There was a clear linear relationship between the IQR and the CSF. A large IQR suggested a wide range of compensator thicknesses in the region of interest, which was a direct indication of a nonuniform compensator shape. Large thickness irregularities on the periphery of the region of interest contributed more scatter fluence to the point of measurement than fluence that was scattered out of the central beam axis. Because compensator thickness at any point was determined by the WED along a ray from the source to the distal end of the target , it is concluded that the distribution of patient anatomy around the point of measurement will influence the compensator shape. Treatment fields with minimal tissue inhomogeneities present in the beam's eye view will result in a more uniform range compensator, which in turn will result in a CSF closer to unity. Based on the current data, a functional form shown in Equation 5 can be used to predict the CSF, based on the IQR.
Using Equation 5, the cumbersome procedure of calculating the CSF using the MC or PBA technique is eliminated.
Based on the data collected, it is validated that the compensator and patient anatomy can have a significant impact on the DMU. The CSF in some cases is nearly 4% above unity, while values of the PSF can be as low as 8% below unity in lung cases, or as large as 2% greater than unity in some of the pancreas cases. The wide range of values for the PSF suggest inclusion is critically important, especially in cases where there are large tissue inhomogenities such as the lung or pancreas. It is recommended that the PSF and CSF should always be taken into account together. This is especially true in situations where the PSF is less than 1, because the two factors can have a canceling effect. In those cases, only including one of the scatter factors in the DMU calculation could result in a large error.
In clinical practice, the excellent agreement between the MC and PBA-calculated CSF factors suggests that the TPS can be used to routinely calculate the CSF for inclusion in the DMU. As a secondary check, one could also estimate the factor from the IQR by using Equation 5 shown previously. The method of attaining the PSF is slightly more challenging. It is well documented that the PBA has limitations in dose calculation for heterogeneous media, and there are slight discrepancies between our simulation model and what the TPS calculated. The largest discrepancies between the MC and TPS are in cases where the heterogeneities in the treatment field are the largest. This is clearly shown in the lung sites, where the average differences are nearly 2%. Therefore, it is recommended that the treatment fields be optimized to reduce the magnitude of heterogeneity within the treatment field. This strategy will have a 2-fold effect on the PSF, the first being that reducing the amount of inhomogeneity (such as bone and air) in the field will keep the PSF close to unity, as shown in this study. This in turn minimizes the influence of patient anatomy on the output calculation. The second benefit of this strategy is that a more homogenous treatment field tends to show better agreement between MC and PBA PSF calculation methods, suggesting that use of the TPS for PSF calculation is a viable option. In a clinical situation where the TPS-calculated PSF deviates from unity by greater than 3%, MC should be used as a secondary check to investigate the PSF further. One may also choose to consult Equations 3 and 4 as a third check. However, a limitation of Equations 3 and 4 is that they apply only in situations where there is strictly air or bone in the field, but not when there is an appreciable amount of both.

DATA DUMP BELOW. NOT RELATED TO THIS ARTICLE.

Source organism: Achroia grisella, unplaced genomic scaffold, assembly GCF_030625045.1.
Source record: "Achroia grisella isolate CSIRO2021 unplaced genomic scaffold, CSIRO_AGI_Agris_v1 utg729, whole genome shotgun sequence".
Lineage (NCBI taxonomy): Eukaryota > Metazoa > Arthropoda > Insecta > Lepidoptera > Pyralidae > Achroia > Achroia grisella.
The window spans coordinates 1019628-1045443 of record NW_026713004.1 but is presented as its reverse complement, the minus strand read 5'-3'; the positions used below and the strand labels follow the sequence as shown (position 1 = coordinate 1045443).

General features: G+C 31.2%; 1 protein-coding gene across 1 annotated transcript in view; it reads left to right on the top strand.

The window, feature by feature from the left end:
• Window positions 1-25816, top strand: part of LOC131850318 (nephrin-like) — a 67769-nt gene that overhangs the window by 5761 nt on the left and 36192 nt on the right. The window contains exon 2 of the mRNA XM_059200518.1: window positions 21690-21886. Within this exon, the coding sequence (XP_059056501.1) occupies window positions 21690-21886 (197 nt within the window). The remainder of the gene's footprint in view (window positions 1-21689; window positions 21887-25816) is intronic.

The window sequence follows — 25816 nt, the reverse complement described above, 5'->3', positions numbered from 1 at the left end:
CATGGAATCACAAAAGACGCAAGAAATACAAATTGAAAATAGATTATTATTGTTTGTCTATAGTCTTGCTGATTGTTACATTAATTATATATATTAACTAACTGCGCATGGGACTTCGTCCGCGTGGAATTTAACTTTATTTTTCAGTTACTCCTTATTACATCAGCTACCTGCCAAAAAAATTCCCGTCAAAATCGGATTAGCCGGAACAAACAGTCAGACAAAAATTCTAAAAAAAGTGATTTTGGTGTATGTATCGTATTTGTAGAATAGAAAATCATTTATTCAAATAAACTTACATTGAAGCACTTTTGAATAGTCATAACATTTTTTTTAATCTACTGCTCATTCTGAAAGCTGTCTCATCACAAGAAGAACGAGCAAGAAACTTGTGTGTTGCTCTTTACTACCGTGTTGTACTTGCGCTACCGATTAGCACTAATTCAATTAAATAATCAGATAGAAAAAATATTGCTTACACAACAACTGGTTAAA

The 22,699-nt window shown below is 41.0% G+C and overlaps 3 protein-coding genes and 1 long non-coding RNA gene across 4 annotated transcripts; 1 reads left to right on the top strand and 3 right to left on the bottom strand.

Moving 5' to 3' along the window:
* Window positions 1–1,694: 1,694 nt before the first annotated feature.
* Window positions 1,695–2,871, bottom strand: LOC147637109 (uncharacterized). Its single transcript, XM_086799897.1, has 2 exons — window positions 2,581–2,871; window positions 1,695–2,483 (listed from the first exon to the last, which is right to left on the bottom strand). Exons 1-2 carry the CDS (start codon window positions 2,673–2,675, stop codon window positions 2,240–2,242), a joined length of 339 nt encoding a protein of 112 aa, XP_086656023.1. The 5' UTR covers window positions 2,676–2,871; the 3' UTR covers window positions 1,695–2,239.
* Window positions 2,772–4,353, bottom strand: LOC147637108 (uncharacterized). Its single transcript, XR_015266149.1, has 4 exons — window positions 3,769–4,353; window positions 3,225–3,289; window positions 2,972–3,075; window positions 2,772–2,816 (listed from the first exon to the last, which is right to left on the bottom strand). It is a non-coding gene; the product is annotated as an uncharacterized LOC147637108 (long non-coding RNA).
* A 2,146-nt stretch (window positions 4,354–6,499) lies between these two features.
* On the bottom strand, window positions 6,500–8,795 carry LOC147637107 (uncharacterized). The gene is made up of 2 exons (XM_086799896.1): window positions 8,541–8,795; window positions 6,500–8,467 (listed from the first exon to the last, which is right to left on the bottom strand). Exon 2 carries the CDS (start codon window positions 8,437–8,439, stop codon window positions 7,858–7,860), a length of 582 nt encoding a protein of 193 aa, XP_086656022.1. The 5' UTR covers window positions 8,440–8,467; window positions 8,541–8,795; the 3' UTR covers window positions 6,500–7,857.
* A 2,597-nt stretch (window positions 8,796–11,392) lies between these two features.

A limitation of this work stems from the location of the point of interest where the CSF and PSF factors were calculated. In this study, the point was on the central beam axis in the middle of the SOBP. However, in some situations this point was located in a dose gradient region, and it was observed that small shifts (1-2 mm) of the point to reach a lower gradient region could result in large changes in the scatter factor calculation, on the order greater than a percent. Because the point of DMU calibration does not always coincide with the middle of the SOBP along the central beam axis, future studies should examine the effect of the location of the point of calculation for the CSF and PSF calculations.
Overall, this study has provided a better understanding of the influences of the compensator and patient anatomy on the DMU. We also believe that it can help to formulate a strategy for inclusion of these factors in the final output calculation, which we deem necessary for the most accurate delivery of patient dose.
ADDITIONAL INFORMATION AND DECLARATIONS
Conflicts of Interest: The authors have no conflicts of interest to disclose.
Acknowledgments: The authors would like to thank Dr Hosang Jin for his input on the experimental design and Leland Muller for his help with the visualization and comparison of simulated and TPS dose distributions. The authors would also like to thank Julie Arntzen, Lacey Coffman, and Lacey Lewis for their assistance in the treatment planning process and data measurement.